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Re: Install gnustep-base standalone


From: Helge Hess
Subject: Re: Install gnustep-base standalone
Date: Thu, 28 Apr 2005 21:27:44 +0200


On 28. Apr 2005, at 11:17 Uhr, Sheldon Gill wrote:
Yes. I agree with you. I posted a way to achieve much of this a long while ago. You might want to trawl the archives.

I've also posted some mails on the subject in the past, feel free to trawl yourself ;->

Defaults  => /etc                <Step FHS for now>

I'm not sure that putting defaults databases into "/etc" is going to be all that helpful.

Ah, OK, I wasn't clear enough. Actually this is different for daemons and tools. The former should store their defaults (their configuration) in /etc. The latter of course in the user home.
Daemon configuration should not depend on Unix users.

I have a work-around which is good for now. Have a conventional GNUstep installation and write a script to do a FHS specific install for your platform.

Thats basically what our fhs.make files do. They just move the files into FHS after installation into the GS tree. Quite hackish, but works.

Depending on the FHS in place. The right Debian answer would probably be
/usr/share/nstimezones

Those are timezone definitions of GNUstep, not of NeXTStep. So it would be gstimezones at least.

LibFoundation uses:
address@hidden:~$ ls /usr/local/share/libFoundation/
CharacterSets  Defaults  TimeZoneInfo

Which isn't perfect due to case issues, but sufficiently good (and approved in Debian ;-)

And versioning is a _very_ important thing. It MUST be possible to have all different released versions of the same library installed.
Agreed, although on *nix it means SO_NAME discipline and symlinks.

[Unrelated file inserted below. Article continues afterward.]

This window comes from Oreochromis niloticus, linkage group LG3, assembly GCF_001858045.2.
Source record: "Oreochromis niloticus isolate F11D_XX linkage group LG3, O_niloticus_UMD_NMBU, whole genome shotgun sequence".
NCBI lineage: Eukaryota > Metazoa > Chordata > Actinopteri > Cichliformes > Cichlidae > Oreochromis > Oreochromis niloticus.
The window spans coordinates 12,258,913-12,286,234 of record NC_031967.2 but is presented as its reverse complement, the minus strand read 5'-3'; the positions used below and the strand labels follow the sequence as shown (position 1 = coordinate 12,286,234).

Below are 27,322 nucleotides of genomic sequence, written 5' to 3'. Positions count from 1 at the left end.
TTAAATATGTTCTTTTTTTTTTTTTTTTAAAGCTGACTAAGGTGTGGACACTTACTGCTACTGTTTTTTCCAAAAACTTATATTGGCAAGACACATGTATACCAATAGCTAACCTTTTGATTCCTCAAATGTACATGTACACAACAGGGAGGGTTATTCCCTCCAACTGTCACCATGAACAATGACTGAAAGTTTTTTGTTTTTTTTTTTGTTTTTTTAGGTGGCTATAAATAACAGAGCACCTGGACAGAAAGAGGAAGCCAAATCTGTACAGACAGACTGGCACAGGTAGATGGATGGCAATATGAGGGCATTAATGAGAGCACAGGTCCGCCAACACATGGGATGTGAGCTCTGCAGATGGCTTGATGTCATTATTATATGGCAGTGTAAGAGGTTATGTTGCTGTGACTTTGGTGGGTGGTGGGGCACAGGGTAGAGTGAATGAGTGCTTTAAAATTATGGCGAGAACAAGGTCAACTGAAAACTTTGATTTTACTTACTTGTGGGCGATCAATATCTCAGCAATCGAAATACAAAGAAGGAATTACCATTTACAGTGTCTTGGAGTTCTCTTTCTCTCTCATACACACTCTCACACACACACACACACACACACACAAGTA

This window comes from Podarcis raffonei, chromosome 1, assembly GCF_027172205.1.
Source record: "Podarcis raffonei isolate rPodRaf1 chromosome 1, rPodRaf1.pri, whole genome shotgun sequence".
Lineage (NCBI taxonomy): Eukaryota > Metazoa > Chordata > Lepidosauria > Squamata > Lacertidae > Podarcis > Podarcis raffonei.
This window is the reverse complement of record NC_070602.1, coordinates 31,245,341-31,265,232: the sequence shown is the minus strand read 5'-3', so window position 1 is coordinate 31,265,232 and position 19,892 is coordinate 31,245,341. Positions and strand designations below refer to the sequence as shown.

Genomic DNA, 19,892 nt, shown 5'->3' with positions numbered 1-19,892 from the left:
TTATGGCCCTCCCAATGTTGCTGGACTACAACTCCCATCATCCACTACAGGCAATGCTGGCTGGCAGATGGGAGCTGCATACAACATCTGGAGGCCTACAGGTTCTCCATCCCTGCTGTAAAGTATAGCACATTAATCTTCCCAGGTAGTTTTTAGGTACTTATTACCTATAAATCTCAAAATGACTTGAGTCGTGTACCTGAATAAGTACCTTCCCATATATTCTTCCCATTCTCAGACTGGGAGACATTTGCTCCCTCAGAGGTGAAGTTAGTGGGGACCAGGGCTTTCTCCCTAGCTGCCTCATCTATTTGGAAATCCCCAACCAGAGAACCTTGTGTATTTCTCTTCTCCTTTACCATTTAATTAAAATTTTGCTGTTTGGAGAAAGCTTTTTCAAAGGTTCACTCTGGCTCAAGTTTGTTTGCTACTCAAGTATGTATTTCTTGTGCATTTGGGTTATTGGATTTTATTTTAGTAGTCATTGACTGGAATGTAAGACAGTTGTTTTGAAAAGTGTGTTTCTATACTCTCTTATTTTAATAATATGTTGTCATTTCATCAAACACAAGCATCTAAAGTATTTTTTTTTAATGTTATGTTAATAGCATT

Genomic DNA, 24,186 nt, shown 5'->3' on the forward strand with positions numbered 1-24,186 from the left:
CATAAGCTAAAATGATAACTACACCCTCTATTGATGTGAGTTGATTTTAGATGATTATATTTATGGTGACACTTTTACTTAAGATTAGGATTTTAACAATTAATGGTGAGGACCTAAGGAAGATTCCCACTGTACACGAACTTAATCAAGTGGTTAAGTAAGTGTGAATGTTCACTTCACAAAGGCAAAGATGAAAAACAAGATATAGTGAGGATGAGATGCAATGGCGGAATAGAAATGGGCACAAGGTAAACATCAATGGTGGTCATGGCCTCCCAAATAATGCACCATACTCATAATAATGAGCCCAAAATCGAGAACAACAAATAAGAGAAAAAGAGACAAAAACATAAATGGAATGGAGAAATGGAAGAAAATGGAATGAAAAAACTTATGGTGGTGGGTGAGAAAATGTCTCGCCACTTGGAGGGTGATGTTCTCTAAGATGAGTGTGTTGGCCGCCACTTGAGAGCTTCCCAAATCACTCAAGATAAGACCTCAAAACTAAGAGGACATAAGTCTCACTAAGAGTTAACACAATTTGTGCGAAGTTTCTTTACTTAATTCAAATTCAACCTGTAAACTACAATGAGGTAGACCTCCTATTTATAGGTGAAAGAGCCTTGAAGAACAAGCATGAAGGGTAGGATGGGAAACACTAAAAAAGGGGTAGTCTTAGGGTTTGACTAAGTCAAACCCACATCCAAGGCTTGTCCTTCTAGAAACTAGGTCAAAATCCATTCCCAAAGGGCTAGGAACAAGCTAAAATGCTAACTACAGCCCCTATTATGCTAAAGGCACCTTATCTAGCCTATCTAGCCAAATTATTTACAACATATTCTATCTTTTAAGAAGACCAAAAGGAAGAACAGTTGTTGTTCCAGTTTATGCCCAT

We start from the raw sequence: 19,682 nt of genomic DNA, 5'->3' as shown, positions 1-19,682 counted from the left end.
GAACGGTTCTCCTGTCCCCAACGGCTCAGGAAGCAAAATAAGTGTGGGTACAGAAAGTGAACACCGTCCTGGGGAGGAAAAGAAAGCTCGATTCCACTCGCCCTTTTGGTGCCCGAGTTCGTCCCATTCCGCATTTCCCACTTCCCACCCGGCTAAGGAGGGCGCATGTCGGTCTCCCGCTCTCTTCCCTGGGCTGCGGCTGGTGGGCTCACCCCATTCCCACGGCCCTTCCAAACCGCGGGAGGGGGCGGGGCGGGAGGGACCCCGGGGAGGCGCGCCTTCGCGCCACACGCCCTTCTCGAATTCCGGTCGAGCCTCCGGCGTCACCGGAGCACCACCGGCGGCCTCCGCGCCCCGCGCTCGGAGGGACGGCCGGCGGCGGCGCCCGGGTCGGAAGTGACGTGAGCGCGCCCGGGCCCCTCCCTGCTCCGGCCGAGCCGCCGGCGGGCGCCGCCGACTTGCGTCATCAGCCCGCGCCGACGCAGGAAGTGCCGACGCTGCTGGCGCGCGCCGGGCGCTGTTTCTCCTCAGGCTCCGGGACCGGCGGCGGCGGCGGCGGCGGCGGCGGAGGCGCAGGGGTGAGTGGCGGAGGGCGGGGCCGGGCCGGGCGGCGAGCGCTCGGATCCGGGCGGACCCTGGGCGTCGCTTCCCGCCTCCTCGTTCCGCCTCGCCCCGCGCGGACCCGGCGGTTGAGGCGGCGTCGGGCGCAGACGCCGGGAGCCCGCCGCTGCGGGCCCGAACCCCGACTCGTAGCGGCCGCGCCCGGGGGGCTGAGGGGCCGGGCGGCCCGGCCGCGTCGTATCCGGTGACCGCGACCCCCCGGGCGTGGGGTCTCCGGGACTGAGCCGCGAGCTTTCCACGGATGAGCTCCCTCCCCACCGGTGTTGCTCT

Yes.

On windows its a whole other matter.

Well, Windows is supposed to be broken, so its not a big issue for me. Maybe we could install into the GAC ;-)

Flexibility in the bundling scheme is an issue, too.

Yes, bundles are an issue since they are also 'unnatural' to Unix. A feature I would love to see is that bundles don't need to be a directory (directly load a .so module).

Eg in OGo we have bundles for all the web applications. Yet the resources of those bundles (the templates) are already living in share/opengroupware.org-1.0a/templates. So the bundle directories itself are basically empty wrappers with just the code:
---snip---
address@hidden:~$ ls /usr/local/share/opengroupware.org-1.0a/templates
AddressUI JobUI OGoMailFilter OGoResourceScheduler PropertiesUI
...
address@hidden:~$ ls /usr/local/lib/opengroupware.org-1.0a/webui/
AddressUI.lso LSWScheduler.lso OGoProject.lso OGoUIElements.lso
...
---snap---
The .lso are (basically) empty bundles.


Another issue is that bundles need to be stored in application specific subdirectories. This AFAIK can't be done with Foundation API. Eg in SOPE we lookup template builder bundles in
  Library/SOPE-4.5/WOxBuilders/MyBuilder.wox
or
  lib/sope-4.5/wox-builders/MyBuilder.wox
Also note the versioning of bundles, which is crucial!